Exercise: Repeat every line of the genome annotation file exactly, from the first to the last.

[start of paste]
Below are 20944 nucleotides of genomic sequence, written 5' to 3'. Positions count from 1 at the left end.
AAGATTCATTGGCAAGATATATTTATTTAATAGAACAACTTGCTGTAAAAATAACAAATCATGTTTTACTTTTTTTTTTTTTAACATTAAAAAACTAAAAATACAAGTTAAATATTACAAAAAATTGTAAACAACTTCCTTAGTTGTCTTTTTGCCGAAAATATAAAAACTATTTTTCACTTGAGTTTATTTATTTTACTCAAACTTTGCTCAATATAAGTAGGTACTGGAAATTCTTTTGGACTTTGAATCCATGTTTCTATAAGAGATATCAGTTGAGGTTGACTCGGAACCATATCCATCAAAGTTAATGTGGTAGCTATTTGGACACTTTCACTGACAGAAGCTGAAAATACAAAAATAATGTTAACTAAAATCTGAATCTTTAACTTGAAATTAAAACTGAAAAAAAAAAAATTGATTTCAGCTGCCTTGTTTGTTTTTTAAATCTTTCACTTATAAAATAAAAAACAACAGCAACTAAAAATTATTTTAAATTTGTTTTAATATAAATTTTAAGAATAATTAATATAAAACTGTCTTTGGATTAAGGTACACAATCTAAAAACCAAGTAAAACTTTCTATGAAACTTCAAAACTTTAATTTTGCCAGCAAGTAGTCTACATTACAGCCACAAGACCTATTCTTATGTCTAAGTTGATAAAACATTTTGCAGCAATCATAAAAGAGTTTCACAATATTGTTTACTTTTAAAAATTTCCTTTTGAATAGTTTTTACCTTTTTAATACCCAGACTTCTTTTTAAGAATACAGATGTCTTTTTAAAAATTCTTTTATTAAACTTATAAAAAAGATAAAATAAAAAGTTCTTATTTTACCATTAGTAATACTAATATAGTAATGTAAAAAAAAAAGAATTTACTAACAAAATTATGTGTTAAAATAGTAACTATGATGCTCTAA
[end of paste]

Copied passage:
Below are 20944 nucleotides of genomic sequence, written 5' to 3'. Positions count from 1 at the left end.
AAGATTCATTGGCAAGATATATTTATTTAATAGAACAACTTGCTGTAAAAATAACAAATCATGTTTTACTTTTTTTTTTTTTAACATTAAAAAACTAAAAATACAAGTTAAATATTACAAAAAATTGTAAACAACTTCCTTAGTTGTCTTTTTGCCGAAAATATAAAAACTATTTTTCACTTGAGTTTATTTATTTTACTCAAACTTTGCTCAATATAAGTAGGTACTGGAAATTCTTTTGGACTTTGAATCCATGTTTCTATAAGAGATATCAGTTGAGGTTGACTCGGAACCATATCCATCAAAGTTAATGTGGTAGCTATTTGGACACTTTCACTGACAGAAGCTGAAAATACAAAAATAATGTTAACTAAAATCTGAATCTTTAACTTGAAATTAAAACTGAAAAAAAAAAAATTGATTTCAGCTGCCTTGTTTGTTTTTTAAATCTTTCACTTATAAAATAAAAAACAACAGCAACTAAAAATTATTTTAAATTTGTTTTAATATAAATTTTAAGAATAATTAATATAAAACTGTCTTTGGATTAAGGTACACAATCTAAAAACCAAGTAAAACTTTCTATGAAACTTCAAAACTTTAATTTTGCCAGCAAGTAGTCTACATTACAGCCACAAGACCTATTCTTATGTCTAAGTTGATAAAACATTTTGCAGCAATCATAAAAGAGTTTCACAATATTGTTTACTTTTAAAAATTTCCTTTTGAATAGTTTTTACCTTTTTAATACCCAGACTTCTTTTTAAGAATACAGATGTCTTTTTAAAAATTCTTTTATTAAACTTATAAAAAAGATAAAATAAAAAGTTCTTATTTTACCATTAGTAATACTAATATAGTAATGTAAAAAAAAAAGAATTTACTAACAAAATTATGTGTTAAAATAGTAACTATGATGCTCTAA